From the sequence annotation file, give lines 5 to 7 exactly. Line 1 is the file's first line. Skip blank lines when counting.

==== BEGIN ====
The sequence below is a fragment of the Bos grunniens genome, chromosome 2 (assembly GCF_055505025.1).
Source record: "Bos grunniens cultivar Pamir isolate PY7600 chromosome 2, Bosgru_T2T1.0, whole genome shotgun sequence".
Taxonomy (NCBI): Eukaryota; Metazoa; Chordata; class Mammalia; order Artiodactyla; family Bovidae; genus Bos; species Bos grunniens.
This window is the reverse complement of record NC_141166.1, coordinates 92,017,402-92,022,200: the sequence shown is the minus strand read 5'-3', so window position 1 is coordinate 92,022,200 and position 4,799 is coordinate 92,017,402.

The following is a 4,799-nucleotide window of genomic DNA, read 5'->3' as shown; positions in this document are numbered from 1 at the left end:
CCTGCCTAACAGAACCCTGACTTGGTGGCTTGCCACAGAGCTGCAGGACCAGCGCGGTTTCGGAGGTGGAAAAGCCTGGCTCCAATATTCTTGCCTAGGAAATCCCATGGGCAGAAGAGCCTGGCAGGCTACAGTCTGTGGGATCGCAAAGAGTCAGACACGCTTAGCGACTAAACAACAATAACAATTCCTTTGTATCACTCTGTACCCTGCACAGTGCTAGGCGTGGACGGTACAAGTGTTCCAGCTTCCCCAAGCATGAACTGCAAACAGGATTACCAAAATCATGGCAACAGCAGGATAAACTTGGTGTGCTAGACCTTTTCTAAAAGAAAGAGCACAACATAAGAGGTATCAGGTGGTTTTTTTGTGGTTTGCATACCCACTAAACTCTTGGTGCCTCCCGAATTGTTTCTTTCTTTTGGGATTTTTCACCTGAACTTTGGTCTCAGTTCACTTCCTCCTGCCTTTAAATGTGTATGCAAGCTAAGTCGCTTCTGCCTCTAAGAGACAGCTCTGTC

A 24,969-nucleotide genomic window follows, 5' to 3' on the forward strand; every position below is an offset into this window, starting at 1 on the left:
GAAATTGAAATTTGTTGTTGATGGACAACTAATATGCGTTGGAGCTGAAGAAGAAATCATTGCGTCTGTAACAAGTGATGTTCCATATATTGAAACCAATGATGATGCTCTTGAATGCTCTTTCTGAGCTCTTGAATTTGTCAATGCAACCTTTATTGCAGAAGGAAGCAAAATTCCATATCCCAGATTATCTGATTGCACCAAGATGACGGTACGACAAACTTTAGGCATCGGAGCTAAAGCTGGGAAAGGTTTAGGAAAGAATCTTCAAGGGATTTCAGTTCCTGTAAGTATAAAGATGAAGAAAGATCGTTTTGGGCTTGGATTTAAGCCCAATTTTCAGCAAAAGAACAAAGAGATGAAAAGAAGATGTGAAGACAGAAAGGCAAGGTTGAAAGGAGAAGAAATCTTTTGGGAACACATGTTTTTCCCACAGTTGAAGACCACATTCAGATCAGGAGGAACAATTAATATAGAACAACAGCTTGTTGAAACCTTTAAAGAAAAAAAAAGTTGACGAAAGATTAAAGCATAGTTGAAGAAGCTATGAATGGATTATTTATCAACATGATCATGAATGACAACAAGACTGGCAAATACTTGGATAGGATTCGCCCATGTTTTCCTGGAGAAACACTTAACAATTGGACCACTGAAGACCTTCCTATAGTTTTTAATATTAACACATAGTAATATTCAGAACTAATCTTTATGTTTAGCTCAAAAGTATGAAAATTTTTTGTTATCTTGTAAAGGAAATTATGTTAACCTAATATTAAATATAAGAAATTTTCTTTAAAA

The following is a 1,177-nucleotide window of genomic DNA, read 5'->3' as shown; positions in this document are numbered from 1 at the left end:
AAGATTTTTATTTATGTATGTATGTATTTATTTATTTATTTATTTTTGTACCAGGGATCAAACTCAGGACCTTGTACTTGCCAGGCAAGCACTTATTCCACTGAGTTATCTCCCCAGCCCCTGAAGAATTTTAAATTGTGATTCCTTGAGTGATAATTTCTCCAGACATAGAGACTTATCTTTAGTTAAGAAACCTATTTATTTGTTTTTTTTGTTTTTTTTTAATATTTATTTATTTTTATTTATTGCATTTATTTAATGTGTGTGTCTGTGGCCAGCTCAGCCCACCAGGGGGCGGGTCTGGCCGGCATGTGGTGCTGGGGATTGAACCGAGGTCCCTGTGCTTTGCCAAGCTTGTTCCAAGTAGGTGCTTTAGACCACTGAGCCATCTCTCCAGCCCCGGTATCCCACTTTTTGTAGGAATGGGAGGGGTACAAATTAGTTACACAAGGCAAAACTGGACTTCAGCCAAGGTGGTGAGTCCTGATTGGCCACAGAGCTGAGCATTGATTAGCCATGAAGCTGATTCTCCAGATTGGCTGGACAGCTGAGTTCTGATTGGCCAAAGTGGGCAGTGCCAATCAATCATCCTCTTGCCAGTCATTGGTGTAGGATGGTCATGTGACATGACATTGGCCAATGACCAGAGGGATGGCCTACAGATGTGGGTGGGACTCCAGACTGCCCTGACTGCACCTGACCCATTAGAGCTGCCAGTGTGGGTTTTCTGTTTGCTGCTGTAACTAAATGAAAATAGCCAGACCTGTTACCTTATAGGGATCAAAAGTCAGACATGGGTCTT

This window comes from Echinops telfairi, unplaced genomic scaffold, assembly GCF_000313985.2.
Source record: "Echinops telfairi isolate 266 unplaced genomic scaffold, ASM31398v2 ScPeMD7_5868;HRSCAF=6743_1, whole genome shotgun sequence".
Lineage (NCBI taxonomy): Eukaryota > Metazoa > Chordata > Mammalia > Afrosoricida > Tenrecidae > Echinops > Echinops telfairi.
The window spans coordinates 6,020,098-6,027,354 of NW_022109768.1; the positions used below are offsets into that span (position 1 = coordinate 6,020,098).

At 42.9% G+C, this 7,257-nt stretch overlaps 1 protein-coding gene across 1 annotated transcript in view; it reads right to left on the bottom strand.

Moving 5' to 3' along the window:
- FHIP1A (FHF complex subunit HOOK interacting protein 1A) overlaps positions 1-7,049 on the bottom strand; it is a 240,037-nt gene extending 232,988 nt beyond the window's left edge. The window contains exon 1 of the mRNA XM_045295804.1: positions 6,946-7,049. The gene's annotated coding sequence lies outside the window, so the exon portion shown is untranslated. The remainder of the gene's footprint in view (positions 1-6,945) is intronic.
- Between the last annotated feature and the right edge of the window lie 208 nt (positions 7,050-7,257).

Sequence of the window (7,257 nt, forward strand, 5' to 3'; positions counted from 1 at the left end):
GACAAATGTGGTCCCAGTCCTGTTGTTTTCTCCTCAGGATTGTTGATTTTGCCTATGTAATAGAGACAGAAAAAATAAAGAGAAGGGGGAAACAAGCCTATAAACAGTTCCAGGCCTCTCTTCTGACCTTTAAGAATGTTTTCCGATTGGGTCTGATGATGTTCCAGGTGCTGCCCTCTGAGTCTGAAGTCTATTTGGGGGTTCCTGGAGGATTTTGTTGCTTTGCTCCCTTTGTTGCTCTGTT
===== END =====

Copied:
The following is a 4,799-nucleotide window of genomic DNA, read 5'->3' as shown; positions in this document are numbered from 1 at the left end:
CCTGCCTAACAGAACCCTGACTTGGTGGCTTGCCACAGAGCTGCAGGACCAGCGCGGTTTCGGAGGTGGAAAAGCCTGGCTCCAATATTCTTGCCTAGGAAATCCCATGGGCAGAAGAGCCTGGCAGGCTACAGTCTGTGGGATCGCAAAGAGTCAGACACGCTTAGCGACTAAACAACAATAACAATTCCTTTGTATCACTCTGTACCCTGCACAGTGCTAGGCGTGGACGGTACAAGTGTTCCAGCTTCCCCAAGCATGAACTGCAAACAGGATTACCAAAATCATGGCAACAGCAGGATAAACTTGGTGTGCTAGACCTTTTCTAAAAGAAAGAGCACAACATAAGAGGTATCAGGTGGTTTTTTTGTGGTTTGCATACCCACTAAACTCTTGGTGCCTCCCGAATTGTTTCTTTCTTTTGGGATTTTTCACCTGAACTTTGGTCTCAGTTCACTTCCTCCTGCCTTTAAATGTGTATGCAAGCTAAGTCGCTTCTGCCTCTAAGAGACAGCTCTGTC

A 24,969-nucleotide genomic window follows, 5' to 3' on the forward strand; every position below is an offset into this window, starting at 1 on the left: